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Arab Art:

“Art has always been the finest product of human activities and the brightest side of any nation’s life.  In any civilization, art work, like poetry and literature, has always been a true reflection of man’s feeling towards his surroundings, his fellowmen, and mainly his homeland.  In the Arab World, artistic achievements were no exception.  Through history, art has played, and continues to play, a special role.”
-Ghassan Masri-Zada


Mathaf: Arab Museum of Modern Art– “Sanjjil: A Century of Modern Art”
Our inaugural exhibition is a remarkable, comprehensive cross-section of art from the Arab world produced over the last hundred years. Sajjil means‘Act of Recording’ and it brings together over 200 artworks from Mathaf’s extensive collection. Here you will find turning-points in artistic thought as it evolved in the Arab world during the century leading up to the 1990s.

The exhibition creates a space for many different stories and experiences and helps set Arab modern art in its historical place within a larger art-history tradition. It also emphasizes the several common moments and concerns that make it possible to talk about a shared identity in the region.

Sajjil is divided into ten themed categories: nature; the city; individualism; form and abstraction; society; family; history and myth; struggle; huroufiyah (’abstract letterform art’) and Doha. Many elements of the art recur across time, space and historical interruptions.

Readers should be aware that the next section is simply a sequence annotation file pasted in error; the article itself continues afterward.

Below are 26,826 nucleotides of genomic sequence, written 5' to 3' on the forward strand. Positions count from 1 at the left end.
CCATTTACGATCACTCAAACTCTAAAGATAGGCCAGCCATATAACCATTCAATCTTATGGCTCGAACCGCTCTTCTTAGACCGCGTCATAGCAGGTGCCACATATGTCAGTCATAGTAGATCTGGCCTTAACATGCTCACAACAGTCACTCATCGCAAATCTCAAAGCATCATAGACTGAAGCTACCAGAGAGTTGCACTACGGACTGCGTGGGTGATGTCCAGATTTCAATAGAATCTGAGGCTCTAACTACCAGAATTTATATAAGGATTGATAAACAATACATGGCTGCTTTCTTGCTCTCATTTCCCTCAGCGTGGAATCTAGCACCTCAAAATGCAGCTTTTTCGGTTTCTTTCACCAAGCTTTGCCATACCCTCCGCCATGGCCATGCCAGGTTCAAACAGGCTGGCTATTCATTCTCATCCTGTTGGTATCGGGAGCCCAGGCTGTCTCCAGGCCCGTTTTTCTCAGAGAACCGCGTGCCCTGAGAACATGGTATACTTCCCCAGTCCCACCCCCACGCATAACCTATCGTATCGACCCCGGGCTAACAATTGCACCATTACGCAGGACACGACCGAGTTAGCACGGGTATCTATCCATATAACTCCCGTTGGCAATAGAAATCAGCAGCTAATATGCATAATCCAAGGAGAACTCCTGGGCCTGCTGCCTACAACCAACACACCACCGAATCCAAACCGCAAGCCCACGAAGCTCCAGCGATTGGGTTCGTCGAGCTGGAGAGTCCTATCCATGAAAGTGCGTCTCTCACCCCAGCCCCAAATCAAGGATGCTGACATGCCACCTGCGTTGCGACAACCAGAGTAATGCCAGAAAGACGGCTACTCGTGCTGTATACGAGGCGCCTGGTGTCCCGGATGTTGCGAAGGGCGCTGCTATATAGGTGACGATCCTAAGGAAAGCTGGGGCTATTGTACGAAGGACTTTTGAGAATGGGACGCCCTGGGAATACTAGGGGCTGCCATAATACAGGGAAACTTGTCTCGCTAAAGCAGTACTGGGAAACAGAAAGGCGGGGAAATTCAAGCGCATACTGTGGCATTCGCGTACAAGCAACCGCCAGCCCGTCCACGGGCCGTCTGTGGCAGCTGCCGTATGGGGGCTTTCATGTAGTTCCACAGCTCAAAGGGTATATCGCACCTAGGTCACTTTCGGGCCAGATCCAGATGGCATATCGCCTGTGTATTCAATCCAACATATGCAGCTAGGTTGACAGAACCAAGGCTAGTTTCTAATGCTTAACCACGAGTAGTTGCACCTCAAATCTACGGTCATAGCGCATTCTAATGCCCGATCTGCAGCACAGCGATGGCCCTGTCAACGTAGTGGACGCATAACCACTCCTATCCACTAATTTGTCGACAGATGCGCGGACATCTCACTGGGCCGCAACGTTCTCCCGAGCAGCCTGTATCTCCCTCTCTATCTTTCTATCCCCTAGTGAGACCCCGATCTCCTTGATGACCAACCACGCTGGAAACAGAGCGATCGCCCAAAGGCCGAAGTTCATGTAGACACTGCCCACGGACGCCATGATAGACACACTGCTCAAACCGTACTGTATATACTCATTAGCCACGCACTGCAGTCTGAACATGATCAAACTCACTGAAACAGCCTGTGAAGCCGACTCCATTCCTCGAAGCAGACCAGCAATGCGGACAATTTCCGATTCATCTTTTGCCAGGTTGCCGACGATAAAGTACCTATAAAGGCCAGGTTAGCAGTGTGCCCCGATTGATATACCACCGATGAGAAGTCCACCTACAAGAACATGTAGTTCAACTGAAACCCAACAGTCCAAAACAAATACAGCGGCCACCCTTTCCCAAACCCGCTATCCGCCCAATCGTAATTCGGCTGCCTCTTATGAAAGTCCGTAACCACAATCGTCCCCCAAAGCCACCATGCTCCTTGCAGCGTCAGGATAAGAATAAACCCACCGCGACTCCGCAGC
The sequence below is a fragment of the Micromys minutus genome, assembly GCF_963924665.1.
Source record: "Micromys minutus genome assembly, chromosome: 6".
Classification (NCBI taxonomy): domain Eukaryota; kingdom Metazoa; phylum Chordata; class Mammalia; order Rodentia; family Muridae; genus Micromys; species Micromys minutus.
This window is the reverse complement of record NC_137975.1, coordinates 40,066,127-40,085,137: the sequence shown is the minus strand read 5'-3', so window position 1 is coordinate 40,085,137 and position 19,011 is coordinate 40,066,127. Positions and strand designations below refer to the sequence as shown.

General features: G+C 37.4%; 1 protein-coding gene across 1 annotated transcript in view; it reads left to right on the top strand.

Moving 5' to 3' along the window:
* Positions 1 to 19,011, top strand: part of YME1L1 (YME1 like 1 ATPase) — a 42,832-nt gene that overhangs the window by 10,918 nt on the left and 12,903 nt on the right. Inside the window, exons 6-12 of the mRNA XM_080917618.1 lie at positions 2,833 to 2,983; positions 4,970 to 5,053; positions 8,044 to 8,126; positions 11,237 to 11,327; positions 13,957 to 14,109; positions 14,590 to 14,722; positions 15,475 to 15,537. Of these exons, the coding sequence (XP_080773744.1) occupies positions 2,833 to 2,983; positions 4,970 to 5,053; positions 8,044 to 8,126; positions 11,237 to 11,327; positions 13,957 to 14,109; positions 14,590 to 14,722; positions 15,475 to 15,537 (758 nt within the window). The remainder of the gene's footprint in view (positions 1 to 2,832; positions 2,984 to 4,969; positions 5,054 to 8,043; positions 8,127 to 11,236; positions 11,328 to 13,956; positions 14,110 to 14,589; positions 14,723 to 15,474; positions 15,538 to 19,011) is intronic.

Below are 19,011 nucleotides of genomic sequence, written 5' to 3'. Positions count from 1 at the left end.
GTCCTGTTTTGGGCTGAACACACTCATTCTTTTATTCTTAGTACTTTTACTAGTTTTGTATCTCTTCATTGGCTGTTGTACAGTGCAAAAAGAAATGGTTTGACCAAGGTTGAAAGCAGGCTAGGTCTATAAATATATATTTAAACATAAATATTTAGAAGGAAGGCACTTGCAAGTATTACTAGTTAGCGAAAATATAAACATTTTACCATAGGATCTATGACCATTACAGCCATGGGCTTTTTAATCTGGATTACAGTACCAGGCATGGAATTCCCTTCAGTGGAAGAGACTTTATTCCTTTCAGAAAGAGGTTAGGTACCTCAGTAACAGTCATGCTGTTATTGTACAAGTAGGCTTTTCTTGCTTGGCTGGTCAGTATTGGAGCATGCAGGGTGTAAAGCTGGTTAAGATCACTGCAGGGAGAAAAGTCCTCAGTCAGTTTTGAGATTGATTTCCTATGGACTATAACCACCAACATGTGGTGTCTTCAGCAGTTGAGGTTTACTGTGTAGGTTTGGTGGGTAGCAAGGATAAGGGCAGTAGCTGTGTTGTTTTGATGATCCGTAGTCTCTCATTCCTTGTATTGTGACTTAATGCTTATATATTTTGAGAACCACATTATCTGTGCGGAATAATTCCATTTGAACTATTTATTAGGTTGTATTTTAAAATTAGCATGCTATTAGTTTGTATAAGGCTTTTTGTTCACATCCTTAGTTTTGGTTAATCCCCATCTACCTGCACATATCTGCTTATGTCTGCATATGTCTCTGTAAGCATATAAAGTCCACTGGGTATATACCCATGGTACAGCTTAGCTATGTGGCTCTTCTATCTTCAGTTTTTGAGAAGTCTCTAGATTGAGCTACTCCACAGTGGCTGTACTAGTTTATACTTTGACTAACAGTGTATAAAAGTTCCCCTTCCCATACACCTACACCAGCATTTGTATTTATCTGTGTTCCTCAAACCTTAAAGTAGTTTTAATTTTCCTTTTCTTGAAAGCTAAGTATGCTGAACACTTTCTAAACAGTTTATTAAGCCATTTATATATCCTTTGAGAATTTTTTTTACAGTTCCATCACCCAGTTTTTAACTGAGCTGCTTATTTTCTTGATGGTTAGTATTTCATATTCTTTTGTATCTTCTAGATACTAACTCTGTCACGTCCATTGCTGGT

– Dr. Nada Shabout,Wassan al-Khudhairi and Deena Chalabi






Traditional reluctance to represent the human figure gave birth to a distinctive and elaborate Arab art. Thus, Arab artistic genius expressed itself in decorative geometrical patterns and several varieties of calligraphic motifs, more abstract than figurative.

Not only is Islamic architecture spacious and functional, but it is subtle in forms, with symmetrical and decorative interiors.  Examples of Arab/Islamic architectural genius are Alhambra Palace in Granada and the Great Mosque of Cordoba (as seen in the image to the left), the Sultan Hasan Madrasah in Cairo, and the Dome of the Rock in Jerusalem.


As recent studies reveal, the Islamic book was decorated with paintings very early on in its history. Minimally at the outset, the paintings gradually gained in importance within the heart of the codex. What examples remain suggest that the Koran was the first text in Arabic to have illuminations. Very early on, however, the libraries of the Islamic world were subjected to the great upheavals of history and the little that remains of such a splendid heritage makes it very difficult to reach any definite or general conclusion. Major discoveries, such as the thousands of fragments of the Koran found in the Sanaa mosque in the 1970s have, nevertheless, opened up new perspectives in the history of the illuminated codex of the Arab-Muslim world. Some of these fragments, which can be dated from the second half of the 7th century, contain illuminations that confirm the importance of the late classical heritage, as well as the later Byzantine era, for the early centuries of Islam.


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